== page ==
An exact definition of integrated delivery is not always clear, but it could be summed up as giving patients a continuum of care, regardless of where or by whom that care takes place.8 This requires breaking down the conventional silos between hospitals, frontline general practitioners, and patients, as well as institutions like academic medical centers and long-term care facilities.

Many health systems have committed to integrated care as the wave of the future. For example the National Health Service in the UK is committed to more integrated care,9 and in 2013 backed this up with £3.8 billion in funding to help ensure the transformation.10 Studies have shown that this kind of continuity of care is possible in diseases like chronic obstructive pulmonary disease (COPD), even if at the moment it is limited by a number of structural challenges.11

Hospital benefits in the future model:
  • Able to deliver more effective and efficient healthcare that better meets the needs of the populations served
Patient benefits in the future model:
  • Able to freely and smoothly interact with a healthcare system that “knows” them12 
  • Improve patient convenience by minimizing the number of appointments needed12

Expanded outpatient and remote services

Rather than bringing patients into the hospital for tests, consultations, surgery and rehabilitation, outpatient care and remote services can provide an alternative path to patient care. This is getting a major boost from improving technologies like mobile health applications, telemedicine and electronic health records, which smooth the way to provide care outside of the traditional inpatient setting.13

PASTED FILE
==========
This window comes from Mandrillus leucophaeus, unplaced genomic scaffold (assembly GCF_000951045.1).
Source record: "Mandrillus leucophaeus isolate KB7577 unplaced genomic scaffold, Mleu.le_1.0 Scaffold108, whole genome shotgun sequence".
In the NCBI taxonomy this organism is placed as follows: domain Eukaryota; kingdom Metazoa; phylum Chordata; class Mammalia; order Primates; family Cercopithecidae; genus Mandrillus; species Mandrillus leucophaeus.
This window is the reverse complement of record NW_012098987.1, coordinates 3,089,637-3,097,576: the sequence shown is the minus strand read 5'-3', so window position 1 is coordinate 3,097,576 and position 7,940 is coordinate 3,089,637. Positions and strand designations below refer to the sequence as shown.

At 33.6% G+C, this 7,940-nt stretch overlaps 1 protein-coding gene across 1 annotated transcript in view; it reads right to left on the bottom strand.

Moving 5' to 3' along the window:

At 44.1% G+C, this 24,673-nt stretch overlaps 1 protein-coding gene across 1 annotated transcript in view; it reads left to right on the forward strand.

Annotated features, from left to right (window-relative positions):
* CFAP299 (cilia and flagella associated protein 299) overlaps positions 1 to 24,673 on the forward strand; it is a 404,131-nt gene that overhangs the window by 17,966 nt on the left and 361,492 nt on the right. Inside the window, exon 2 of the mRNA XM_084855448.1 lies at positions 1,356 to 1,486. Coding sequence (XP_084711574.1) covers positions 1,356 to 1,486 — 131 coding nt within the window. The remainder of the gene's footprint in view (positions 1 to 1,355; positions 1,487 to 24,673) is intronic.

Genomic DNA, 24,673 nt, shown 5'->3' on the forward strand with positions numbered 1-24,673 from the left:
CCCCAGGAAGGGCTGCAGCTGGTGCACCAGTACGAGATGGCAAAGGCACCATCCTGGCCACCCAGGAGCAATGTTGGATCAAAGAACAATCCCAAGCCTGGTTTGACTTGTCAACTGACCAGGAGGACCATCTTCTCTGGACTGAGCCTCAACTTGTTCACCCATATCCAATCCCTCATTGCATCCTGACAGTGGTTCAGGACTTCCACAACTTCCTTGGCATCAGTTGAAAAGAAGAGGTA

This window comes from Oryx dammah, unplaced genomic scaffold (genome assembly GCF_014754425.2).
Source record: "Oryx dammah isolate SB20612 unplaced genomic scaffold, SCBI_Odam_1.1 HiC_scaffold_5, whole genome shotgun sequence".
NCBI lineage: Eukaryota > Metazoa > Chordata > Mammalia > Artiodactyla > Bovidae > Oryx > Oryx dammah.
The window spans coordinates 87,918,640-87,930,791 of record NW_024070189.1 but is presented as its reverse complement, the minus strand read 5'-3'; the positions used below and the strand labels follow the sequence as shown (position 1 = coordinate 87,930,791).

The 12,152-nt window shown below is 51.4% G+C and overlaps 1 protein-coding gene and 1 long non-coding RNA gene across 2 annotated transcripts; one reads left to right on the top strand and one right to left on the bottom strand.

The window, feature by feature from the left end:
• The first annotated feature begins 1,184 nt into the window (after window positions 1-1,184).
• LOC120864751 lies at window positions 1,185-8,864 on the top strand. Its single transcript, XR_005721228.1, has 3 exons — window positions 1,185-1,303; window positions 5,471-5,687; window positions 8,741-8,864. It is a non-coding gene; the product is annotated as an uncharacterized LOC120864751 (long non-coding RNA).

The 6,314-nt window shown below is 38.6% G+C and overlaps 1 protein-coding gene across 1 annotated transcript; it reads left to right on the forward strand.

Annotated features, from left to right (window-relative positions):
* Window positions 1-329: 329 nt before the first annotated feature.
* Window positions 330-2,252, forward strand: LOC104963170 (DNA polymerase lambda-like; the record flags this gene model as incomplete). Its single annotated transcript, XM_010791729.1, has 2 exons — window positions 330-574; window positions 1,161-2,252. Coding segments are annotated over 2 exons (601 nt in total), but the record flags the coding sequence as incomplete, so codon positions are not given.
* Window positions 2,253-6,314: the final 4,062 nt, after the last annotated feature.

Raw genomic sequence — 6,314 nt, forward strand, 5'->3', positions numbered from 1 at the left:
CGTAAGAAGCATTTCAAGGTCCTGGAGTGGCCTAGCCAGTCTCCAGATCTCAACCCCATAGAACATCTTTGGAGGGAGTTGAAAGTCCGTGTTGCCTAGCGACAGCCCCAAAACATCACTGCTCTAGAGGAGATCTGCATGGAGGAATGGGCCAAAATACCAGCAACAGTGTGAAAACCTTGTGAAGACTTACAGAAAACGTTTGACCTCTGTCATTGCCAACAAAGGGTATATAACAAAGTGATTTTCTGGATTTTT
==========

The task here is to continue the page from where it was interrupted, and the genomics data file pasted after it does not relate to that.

Hospital benefits in the future model:
  • Lower fixed costs by focusing bed space on scheduled, high-acuity care – essentially becoming large intensive care units14
  • Increased data flow from patient wearables and other remote applications15
  • Improved patient monitoring through “remote surveillance” that can signal when additional assessment and intervention might be needed15
Patient benefits in the future model:
  • More flexibility and convenience
  • More opportunities to engage with and self-manage healthcare

More patient-focused care

Patient-focused care implies that patient experience should be valued as highly as clinical outcomes – and that healthcare services should be tailored to meet their individual needs.16 Improving patient experience has an inherent value to patients and their families, which is an important outcome in its own right. Furthermore, good patient experience has been shown to be positively associated with clinical effectiveness and patient adherence and safety.17,18

Hospital benefits in the future model:  
  • Stronger patient-healthcare provider relationships and additional patient-value added6
  • Improved reputation and potential increase in referrals
Patient benefits in the future model:
  • Improved health outcomes19
  • Improved patient experience20

Digitized health services and solutions

Hospitals of the future

From technologies that allow people to manage their health more effectively, to better ways of diagnosing disease, to monitoring the impact of policies on population health, digital health services and solutions have the potential to massively impact nearly all healthcare processes and practices.21,22